Either way, the result is a rather interesting novel-biography that not only has a fairly nice-looking art style to it, that is perhaps deliberately minimalistic to an extent to compliment the theme of "pure simplicity" that the authors imply at least some mathematicians wish to attain, and also has a lovely amount of detail to the settings and inspired interpretations of actual philosophers (seeing Wittgenstein's huge eyes was fairly enjoyable from the moment he entered the stage), but is also a great, "user-friendly" introduction to mathematics in general and an enjoyable exploration into what it means to be a mathematician, philosopher, analytic, or anyone interested in "certain truth" really. Two other great themes behind the book, I'd say, is that it A) Gives readers characters to relate to with its makers, as the authors and artists often chime in to break the fourth wall and show their reactions to various events throughout the book and discussions on how to best write it, and (B) Shows how math truly is 'everywhere'. I had heard about this before in a TED Talk, but it wasn't until Wittgenstein started comparing language to abstract symbols and Russel discussed his attempts to utilize logic as a pacifist to solve the political problems of the two world wars that I truly began to get a better understanding of what this idea means.

All in all, it's a delight to read with a unique premise that is actually pulled very well off. If you're at all surprised by the notion of a math book that is also a page-turner and character study, then you may want to take a look into this book. ( )
1 vote MMMMTOASTY | Mar 16, 2015 |
Showing 1-5 of 68 (next | show all)
LJ Best Graphic Novels 2009: "This biography of the troubled and driven Bertrand Russell packs in a surprisingly entertaining introduction to academia’s Big Ideas of Truth and Meaning by focusing on the thinkers and their passions. Fascinating and charming, with deft color art"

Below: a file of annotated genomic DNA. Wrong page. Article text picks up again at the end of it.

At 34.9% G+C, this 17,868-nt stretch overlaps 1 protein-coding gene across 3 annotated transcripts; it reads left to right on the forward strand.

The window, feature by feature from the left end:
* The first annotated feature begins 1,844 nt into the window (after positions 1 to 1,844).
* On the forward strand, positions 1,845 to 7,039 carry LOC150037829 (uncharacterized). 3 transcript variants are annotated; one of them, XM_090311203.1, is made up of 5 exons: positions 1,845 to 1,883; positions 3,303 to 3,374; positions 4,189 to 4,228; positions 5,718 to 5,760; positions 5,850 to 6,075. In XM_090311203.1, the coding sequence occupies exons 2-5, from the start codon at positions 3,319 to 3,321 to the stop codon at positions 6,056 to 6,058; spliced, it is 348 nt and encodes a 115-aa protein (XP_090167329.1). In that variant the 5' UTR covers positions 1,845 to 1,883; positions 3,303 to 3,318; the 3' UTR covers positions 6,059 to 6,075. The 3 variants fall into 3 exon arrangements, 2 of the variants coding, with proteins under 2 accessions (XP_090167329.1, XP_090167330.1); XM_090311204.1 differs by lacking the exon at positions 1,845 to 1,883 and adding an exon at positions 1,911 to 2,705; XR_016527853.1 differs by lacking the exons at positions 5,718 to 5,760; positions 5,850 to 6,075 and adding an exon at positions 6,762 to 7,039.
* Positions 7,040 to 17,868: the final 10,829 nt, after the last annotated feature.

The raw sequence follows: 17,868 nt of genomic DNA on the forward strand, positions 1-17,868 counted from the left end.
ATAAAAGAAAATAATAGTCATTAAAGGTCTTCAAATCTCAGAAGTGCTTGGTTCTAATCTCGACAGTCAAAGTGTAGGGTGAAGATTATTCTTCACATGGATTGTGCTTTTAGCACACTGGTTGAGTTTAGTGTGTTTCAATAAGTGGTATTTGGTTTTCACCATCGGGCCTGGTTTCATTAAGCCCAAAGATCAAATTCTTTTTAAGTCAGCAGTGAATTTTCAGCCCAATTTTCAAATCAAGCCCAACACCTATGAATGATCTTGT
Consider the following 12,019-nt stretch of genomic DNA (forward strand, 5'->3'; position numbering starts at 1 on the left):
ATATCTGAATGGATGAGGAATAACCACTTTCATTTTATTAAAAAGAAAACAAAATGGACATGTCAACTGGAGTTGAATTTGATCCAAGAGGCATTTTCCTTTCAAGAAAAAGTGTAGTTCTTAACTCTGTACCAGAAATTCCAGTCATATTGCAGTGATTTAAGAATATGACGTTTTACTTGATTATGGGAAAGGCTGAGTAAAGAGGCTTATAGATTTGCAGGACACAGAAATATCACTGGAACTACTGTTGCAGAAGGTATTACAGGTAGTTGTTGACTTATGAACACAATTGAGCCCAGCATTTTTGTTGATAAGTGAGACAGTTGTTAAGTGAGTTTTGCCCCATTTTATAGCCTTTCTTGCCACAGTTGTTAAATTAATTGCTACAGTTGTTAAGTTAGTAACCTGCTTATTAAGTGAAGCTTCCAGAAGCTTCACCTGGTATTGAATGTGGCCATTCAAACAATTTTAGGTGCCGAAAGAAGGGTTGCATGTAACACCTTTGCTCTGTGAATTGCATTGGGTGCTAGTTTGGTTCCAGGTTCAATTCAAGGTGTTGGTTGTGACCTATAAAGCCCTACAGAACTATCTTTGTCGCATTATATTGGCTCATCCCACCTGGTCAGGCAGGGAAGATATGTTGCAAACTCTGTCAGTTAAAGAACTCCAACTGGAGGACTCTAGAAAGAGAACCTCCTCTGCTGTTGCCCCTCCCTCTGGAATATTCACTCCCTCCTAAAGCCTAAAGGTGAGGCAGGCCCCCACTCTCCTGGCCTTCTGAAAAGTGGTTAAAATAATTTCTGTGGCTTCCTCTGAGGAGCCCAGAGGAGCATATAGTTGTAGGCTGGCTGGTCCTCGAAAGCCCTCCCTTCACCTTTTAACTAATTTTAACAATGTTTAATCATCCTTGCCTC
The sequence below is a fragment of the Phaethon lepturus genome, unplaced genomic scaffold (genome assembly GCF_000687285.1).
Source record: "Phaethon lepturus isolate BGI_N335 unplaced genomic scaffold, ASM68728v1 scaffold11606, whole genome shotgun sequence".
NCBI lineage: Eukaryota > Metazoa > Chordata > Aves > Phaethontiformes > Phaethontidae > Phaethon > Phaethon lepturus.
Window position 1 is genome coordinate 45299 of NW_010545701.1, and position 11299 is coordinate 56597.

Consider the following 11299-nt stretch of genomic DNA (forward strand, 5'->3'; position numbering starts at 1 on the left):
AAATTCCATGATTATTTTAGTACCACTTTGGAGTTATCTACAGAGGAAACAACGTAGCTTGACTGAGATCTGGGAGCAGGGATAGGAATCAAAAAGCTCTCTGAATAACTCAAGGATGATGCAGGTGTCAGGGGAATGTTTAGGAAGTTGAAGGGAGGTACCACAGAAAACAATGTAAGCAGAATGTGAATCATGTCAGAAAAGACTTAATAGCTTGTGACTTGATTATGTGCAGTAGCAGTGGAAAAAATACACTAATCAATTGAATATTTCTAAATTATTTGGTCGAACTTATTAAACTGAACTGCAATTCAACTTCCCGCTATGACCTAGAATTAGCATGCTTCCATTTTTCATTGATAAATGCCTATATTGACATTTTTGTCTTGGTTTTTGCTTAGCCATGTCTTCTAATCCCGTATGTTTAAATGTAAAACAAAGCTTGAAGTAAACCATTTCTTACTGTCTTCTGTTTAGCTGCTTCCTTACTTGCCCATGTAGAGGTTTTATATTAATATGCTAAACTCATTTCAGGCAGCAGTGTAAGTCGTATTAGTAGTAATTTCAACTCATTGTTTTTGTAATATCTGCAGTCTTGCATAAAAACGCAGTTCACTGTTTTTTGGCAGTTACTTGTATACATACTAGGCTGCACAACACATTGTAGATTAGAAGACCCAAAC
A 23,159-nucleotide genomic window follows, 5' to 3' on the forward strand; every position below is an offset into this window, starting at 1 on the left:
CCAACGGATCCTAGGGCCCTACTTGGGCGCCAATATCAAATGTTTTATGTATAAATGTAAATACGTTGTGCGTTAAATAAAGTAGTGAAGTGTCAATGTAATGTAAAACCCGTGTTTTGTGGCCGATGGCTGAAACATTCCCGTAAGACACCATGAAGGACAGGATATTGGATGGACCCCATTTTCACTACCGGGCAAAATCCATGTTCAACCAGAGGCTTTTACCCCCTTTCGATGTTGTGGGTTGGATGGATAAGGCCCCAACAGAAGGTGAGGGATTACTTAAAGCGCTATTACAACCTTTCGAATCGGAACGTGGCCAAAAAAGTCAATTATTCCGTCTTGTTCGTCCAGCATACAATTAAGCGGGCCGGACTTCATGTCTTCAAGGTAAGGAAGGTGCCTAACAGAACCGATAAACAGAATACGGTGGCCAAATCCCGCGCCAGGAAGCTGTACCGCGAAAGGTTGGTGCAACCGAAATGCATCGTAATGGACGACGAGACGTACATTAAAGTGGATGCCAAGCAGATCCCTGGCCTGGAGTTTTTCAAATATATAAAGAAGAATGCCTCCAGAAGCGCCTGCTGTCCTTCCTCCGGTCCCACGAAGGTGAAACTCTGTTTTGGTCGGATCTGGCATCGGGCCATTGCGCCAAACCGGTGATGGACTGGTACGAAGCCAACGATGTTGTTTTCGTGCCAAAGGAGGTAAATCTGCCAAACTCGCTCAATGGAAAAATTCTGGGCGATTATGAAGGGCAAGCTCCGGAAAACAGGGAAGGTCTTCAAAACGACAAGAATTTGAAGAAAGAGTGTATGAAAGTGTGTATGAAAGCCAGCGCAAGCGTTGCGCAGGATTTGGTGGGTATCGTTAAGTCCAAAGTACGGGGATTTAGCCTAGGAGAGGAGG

Logicomix grippingly recounts the turmoil of the 20th-century logical world.
 
All of this is presented with real graphic verve. (Even though I’m a text guy, I couldn’t keep my eyes off the witty drawings.)
 

» Add other authors (24 possible)

Author nameRoleType of authorWork?Status
Apostolos Doxiadisprimary authorall editionscalculated
Donna, Annie DiIllustratormain authorall editionsconfirmed
Papadatos, AlecosIllustratormain authorall editionsconfirmed
Papadimitriou, Christos H.Authormain authorall editionsconfirmed
Bardy, AnneIllustratorsecondary authorall editionsconfirmed
Karatzaferis, DimitrisIllustratorsecondary authorall editionsconfirmed
Paraskevas, ThodorisIllustratorsecondary authorall editionsconfirmed
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This innovative, dramatic graphic novel recounts the spiritual odyssey of philosopher Bertrand Russell. In his agonized search for absolute truth, Russell crosses paths with legendary thinkers and finds a passionate student in the great Ludwig Wittgenstein.… (more)